All experiments and protocols involving human blood samples were approved by the Ethical Board of the Military Medical Academy, University of Defense (MMA), and carried out in accordance with the MMA Guidelines. PBMC were obtained from buffy coats of healthy volunteers, who signed informed consent in accordance with the Declaration of Helsinki, using density gradient centrifugation on lymphocyte separation medium 1077 (PAA, Linz, Austria). Monocytes, CD3+ T cells, and CD8+ T cells were isolated from PBMC with magnetic-activated cell sorting (MACS) of untouched cell populations, using the monocyte iolation kit II, pan T cell isolation kit, and CD8+ T isolation kit (Miltenyi Biotec, Bergisch Gladbach, Germany), respectively. The purity of CD14+ monocytes, CD3+ and CD8+ T cells was higher than 90%, as evaluated by flow cytometry (Cube 6; Sysmex Partec GmbH, Görlitz, Germany). HEp-2 larynx epidermoid carcinoma cells were obtained from the American Type Culture Collection (Rockwell, MD, USA) and cultivated in complete Roswell Park Memorial Institute (RPMI)-1640 medium containing 10% fetal calf serum (FCS), 50 μM 2-mercaptoethanol (all from Sigma-Aldrich Co.), and 1% streptomycin, gentamicin, and penicillin (ICN Galenika, Belgrade, Serbia) at 37°C, 90% humidity, and 5% CO2.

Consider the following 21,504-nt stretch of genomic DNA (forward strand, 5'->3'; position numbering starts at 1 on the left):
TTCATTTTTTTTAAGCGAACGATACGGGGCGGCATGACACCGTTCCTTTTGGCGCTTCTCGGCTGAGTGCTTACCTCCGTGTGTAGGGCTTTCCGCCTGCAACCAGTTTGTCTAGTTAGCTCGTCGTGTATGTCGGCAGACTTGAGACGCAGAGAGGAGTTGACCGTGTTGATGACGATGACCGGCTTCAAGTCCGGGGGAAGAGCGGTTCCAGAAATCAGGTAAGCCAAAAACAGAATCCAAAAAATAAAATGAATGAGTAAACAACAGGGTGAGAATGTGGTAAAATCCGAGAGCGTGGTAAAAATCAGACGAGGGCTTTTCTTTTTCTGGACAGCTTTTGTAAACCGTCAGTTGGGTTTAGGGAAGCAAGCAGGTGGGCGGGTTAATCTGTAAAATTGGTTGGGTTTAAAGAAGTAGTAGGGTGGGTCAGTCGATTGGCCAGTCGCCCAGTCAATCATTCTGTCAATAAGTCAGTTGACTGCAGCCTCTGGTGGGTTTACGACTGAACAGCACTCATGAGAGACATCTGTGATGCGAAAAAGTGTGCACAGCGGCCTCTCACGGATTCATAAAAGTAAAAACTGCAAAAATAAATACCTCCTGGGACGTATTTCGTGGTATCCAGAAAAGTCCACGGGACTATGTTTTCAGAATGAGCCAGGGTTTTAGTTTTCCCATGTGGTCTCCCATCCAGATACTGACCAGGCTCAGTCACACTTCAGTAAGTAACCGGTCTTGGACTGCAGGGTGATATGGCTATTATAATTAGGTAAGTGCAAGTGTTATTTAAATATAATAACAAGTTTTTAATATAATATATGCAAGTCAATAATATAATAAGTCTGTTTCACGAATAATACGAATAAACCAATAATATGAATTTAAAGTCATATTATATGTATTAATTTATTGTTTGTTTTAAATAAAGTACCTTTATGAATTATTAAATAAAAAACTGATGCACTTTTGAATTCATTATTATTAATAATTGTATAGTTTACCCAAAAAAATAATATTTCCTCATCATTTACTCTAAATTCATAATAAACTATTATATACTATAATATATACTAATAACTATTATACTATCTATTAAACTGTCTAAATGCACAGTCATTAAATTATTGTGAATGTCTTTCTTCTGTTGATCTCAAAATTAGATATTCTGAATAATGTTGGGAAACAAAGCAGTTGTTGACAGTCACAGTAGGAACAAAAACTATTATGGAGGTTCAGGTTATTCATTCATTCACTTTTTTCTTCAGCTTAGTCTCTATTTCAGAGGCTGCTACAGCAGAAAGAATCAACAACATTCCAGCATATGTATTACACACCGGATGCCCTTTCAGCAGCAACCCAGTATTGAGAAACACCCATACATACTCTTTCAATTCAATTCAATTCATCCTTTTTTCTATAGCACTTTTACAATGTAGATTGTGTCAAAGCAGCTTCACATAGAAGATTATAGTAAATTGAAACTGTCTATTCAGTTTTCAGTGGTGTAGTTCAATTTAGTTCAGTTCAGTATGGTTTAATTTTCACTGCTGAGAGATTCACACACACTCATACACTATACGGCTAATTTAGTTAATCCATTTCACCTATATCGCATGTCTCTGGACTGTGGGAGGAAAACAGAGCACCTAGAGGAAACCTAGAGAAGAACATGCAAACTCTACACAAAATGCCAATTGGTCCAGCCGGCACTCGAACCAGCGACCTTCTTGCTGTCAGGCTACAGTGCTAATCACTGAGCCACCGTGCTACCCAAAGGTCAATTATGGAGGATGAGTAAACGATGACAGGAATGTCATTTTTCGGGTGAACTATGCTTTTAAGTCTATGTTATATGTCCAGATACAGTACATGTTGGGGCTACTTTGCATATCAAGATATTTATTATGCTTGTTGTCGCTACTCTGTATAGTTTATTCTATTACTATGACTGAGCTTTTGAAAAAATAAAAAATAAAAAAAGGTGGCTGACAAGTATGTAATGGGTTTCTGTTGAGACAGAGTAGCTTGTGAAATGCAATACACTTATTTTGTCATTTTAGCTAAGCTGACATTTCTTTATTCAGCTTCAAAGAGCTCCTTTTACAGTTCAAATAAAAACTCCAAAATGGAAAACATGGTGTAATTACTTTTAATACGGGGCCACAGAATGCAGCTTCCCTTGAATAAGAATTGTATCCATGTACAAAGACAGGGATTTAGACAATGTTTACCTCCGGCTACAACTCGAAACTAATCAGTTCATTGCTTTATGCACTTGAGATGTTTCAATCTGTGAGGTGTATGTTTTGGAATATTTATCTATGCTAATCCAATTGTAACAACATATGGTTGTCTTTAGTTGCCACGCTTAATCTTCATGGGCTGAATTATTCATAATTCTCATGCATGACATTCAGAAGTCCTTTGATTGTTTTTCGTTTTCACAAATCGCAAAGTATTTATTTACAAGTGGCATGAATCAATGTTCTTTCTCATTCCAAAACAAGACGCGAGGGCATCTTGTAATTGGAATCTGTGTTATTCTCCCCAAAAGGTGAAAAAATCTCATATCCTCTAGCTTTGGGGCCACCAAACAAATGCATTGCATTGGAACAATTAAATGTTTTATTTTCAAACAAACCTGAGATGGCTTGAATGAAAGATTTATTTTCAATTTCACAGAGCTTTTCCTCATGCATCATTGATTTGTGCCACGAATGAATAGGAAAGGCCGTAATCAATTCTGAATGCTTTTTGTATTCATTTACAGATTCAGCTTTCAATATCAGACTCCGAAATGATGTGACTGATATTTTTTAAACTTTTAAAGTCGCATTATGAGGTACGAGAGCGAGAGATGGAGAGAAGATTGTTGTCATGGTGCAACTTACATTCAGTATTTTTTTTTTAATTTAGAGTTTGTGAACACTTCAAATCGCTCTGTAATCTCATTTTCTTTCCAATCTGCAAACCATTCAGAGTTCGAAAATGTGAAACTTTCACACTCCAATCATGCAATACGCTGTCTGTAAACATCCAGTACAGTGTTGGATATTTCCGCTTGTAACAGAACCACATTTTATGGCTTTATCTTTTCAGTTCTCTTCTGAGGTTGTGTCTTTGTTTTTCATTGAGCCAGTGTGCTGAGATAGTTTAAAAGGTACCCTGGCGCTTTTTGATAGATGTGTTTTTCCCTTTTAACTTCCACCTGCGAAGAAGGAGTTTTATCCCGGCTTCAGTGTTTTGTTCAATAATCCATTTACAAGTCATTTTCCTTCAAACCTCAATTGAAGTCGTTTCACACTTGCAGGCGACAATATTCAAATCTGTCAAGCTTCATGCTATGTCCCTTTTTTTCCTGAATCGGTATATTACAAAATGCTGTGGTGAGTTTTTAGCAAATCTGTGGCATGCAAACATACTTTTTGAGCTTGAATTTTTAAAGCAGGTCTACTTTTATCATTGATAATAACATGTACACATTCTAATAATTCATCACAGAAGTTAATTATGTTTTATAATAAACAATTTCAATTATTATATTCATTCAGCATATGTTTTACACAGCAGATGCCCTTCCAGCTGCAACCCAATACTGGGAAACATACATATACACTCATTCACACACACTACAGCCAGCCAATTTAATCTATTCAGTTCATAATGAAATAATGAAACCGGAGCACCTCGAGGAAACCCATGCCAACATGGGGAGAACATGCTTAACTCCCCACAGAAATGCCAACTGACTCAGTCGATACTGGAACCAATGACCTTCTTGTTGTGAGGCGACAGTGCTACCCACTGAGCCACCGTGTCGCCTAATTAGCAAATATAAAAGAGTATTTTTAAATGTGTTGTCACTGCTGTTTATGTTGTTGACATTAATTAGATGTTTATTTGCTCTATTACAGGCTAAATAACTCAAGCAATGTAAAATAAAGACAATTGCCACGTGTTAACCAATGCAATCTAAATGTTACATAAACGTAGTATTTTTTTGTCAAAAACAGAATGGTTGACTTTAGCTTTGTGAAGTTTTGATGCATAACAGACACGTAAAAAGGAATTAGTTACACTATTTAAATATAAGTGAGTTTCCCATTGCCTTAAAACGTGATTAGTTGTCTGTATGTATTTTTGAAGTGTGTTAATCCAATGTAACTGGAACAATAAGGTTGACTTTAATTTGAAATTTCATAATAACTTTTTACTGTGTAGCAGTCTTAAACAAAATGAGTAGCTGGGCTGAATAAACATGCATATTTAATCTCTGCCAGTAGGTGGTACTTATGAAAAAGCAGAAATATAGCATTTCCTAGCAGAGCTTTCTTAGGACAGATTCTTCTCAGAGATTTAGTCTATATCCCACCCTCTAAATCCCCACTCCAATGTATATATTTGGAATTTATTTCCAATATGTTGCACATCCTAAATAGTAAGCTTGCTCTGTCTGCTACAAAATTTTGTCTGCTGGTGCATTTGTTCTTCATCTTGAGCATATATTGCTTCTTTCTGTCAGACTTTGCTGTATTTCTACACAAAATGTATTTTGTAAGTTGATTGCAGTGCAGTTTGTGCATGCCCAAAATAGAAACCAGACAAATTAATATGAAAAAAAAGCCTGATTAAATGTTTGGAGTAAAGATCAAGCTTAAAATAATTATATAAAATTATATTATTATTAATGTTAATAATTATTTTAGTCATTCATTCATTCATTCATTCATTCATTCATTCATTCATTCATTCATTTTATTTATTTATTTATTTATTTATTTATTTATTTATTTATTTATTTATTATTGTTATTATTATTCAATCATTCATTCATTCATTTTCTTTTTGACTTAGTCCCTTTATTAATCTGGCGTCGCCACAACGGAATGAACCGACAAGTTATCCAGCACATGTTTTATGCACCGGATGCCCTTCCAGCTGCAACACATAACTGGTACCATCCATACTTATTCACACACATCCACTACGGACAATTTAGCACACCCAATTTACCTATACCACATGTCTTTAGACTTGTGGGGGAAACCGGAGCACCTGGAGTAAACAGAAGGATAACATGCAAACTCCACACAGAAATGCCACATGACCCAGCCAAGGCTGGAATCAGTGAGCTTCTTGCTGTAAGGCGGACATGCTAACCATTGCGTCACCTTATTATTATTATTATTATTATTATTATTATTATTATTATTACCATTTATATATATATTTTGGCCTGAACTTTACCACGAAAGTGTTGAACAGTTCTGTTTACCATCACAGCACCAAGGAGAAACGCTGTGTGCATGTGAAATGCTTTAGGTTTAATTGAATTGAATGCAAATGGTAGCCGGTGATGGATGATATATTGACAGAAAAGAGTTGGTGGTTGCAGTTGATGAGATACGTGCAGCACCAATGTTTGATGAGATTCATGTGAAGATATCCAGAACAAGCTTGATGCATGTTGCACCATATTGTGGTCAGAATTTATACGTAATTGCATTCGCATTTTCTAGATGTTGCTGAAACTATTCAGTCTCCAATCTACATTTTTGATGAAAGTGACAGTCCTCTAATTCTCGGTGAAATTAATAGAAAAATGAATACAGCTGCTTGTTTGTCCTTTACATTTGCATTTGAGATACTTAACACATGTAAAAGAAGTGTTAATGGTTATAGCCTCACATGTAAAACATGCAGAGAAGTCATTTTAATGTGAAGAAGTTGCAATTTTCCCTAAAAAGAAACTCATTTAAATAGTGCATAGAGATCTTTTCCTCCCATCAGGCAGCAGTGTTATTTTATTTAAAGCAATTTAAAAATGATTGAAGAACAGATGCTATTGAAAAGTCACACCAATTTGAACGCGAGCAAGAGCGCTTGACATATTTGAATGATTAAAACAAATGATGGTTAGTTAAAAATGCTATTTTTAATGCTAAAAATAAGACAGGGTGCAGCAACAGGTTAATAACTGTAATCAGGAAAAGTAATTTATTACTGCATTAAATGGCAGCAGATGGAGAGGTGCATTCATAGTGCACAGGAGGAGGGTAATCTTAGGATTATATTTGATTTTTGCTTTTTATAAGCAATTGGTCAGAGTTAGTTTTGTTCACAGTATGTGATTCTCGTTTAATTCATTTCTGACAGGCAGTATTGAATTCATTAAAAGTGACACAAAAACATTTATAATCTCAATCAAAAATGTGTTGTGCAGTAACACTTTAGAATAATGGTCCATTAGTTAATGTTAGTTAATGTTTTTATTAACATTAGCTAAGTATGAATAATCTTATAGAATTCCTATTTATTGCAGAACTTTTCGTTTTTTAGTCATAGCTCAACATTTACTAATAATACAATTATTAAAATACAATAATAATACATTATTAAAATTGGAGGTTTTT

Monocytes (1×106/mL) were cultivated in CellGenix® GMP Dendritic Cell Medium (CellGenix, Freiburg, Germany) supplemented with 100 ng/mL of human recombinant granulocyte macrophages colony stimulating factor (GM-CSF; Novartis, Basel, Switzerland) and 20 ng/mL of human recombinant IL-4 (Roche Diagnostics, Basel, Switzerland). Monocytes were cultured either in the presence of nCNF, cCNF, APAcCNF (250–500 μg/mL), soluble APA at the concentrations equivalent to the amount attached to APAcCNF, or in their absence (control DC) for 4 days. Prior to use in cell cultures, CNF samples were pre-diluted in CellGenix medium and pH was adjusted to 7.2 with NaOH and HCl. After 4 days of cultivation with CNF, the cultures were either treated with 500 ng/mL of lipopolysaccharide (LPS) from Escherichia coli 0.111:B4 (Sigma-Aldrich Co.) and 50 ng/mL of interferon (IFN)-γ (R&D Systems, Minneapolis, MN, USA), or left untreated for the next 16 hours. In some experiments, anti-IL-6 receptor (R) (tocilizumab [Actemra®; Roche Diagnostics], 20 μg/mL) and/or IL-6 (40 ng/mL; R&D systems) were added during differentiation of DC, as described in the “CNF differently impair differentiation and subsequent maturation of DC” section.
Mixed cell cultures